In Greek mythology, Electra was a female Oedipus. She plotted the murder of her mother as revenge for the murder of her father.
In psychology, the “Electra complex” refers to a girl’s competition with her mother for the affection of her father.
Both Sophocles and Euripides, two of the three ancient Greek playwrights whose work we know of, wrote Electra tragedies.
The Electra Story
Electra was the daughter of legendary King Agamemnon and Queen Clytemnestra. King Agamemnon was the commander of Greek forces in the legendary Trojan War. When he returned home from the ten-year war with a Trojan princess Cassandra, Queen Clytemnestra killed or had them both killed.
Later Electra’s brother Orestes was told by the Oracle of Delphi to avenge his father’s death. Electra helped with the plotting, and in some versions, helped with the murder of her mother and her mother’s new lover.
Elektra, the Opera
The Electra legend with its circular infidelities, vengeful plots, and tragic murders is a natural opera.
Elektra is a one-act opera by German romantic and modern composer Richard Strauss (1864 – 1949). It is a very modernist Strauss opera.
The German libretto was written by Hugo von Hofmannsthal. It was based on Sophocle’s Electra. This was the beginning of a five-opera partnership.
Elektra premiered at the Dresden State Opera in 1909. It premiered at The Met in 1932.
The opera is traditionally set in Mycenae, Greece years after the end of the Trojan War.
- Elektra is King Agamemnon’s daughter
- Chrysothemis is Elektra’s sister
- Klytämnestra is Elektra’s mother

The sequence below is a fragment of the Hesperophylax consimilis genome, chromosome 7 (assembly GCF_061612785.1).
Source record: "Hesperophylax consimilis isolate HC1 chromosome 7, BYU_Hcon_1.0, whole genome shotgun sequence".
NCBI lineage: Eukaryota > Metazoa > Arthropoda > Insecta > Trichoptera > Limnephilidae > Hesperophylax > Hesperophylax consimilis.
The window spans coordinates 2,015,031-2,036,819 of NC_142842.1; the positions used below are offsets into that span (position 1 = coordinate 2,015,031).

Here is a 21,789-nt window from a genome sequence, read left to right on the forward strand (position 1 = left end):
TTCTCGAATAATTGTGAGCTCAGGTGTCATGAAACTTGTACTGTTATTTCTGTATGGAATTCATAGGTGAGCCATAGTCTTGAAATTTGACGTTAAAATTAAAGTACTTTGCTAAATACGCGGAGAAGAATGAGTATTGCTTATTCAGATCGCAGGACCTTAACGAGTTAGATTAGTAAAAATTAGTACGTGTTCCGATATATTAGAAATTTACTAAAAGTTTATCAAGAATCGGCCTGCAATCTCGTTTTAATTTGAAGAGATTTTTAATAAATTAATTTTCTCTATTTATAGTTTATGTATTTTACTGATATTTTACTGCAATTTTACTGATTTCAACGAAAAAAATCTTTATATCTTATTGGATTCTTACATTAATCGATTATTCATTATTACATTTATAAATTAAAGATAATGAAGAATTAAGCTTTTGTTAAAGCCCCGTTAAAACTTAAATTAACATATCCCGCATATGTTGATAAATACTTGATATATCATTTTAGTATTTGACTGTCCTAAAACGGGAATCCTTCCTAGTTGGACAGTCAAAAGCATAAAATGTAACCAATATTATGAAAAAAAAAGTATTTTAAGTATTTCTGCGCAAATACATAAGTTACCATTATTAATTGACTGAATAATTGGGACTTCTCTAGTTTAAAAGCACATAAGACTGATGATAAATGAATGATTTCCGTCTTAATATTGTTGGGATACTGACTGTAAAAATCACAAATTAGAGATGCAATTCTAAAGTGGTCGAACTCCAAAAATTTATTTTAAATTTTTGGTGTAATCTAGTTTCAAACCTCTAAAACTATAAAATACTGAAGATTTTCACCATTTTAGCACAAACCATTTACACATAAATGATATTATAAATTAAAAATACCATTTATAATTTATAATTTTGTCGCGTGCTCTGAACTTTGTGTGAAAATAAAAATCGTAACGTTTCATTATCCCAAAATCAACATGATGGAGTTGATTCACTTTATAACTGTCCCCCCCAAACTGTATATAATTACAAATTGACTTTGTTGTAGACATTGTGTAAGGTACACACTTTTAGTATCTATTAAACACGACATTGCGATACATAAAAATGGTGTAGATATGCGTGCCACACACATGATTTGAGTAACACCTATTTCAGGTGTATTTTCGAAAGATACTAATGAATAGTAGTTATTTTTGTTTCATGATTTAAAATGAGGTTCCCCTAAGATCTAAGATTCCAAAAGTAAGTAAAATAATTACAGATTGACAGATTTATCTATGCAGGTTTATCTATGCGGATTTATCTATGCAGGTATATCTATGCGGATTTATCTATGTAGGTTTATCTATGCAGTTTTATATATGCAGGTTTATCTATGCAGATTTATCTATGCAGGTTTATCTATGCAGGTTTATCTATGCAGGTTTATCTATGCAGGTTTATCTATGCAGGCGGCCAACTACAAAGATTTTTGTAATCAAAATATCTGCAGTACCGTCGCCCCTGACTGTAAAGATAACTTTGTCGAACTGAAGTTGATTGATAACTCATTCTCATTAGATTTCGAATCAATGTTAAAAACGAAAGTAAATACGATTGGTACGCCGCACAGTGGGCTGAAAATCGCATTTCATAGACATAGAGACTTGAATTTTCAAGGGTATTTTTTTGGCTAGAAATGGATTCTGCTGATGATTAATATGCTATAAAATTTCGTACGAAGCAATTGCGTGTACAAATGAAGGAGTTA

- Aegisth is Klytämnestra’s lover
- Orest is Elektra’s brother and King Agamemnon’s son
Metropolitan Opera’s Elektra 2017 – 2018
The Metropolitan Opera performs Patrice Chéreau’s 2017 production six times in March 2018. Chéreau’s production is set in an unidentified contemporary place and time.
Yannick Nézet-Séguin (Montreal, Canada) conducts. Paul Nadler (Chicago, Illinois) substitutes on March 23.
Soprano Christine Goerke (Medford, New York) is Elektra.
Soprano Elza van den Heever (Johannesburg, South Africa) is Chrysothemis. Allison Oakes (Stoke-on-Trent, England) substitutes on March 23.
Mezzo-soprano Michaela Schuster (Fürth, Germany) is Klytämnestra.
Tenor Jay Hunter Morris (Paris, Texas) is Aegisth.
Bass Mikhail Petrenko (St. Petersburg, Russia) is Orest. Dwayne Croft (Cooperstown, New York) substitutes on March 9.
Thursday, March 1 at 8 pm
Monday, March 5 at 7:30 pm
Friday, March 9 at 8 pm
Monday, March 12 at 7:30 pm
Saturday, March 17 at 1 pm
Friday, March 23 at 8 pm
- Patrons and Subscribers on June 15, 2017
- Guild members (Supporting and above) on June 18, 2017
- General public, Sunday, June 25, 2017
Metropolitan Opera House box officeMonday – Saturday, 10 am -6 pm Sunday, 12 noon – 6 pm
By Phone(212) 362-6000 Monday – Saturday, 10 am – 8 pm Sunday, Noon – 6 pm
Rush Tickets$25 Rush tickets can be purchased at www.metopera.org the day of the show. You can buy two tickets to one performance every seven days. Rush tickets go on sale Monday – Friday at 12 noon Matinees (four hours before curtain) Saturday evenings at 2 pm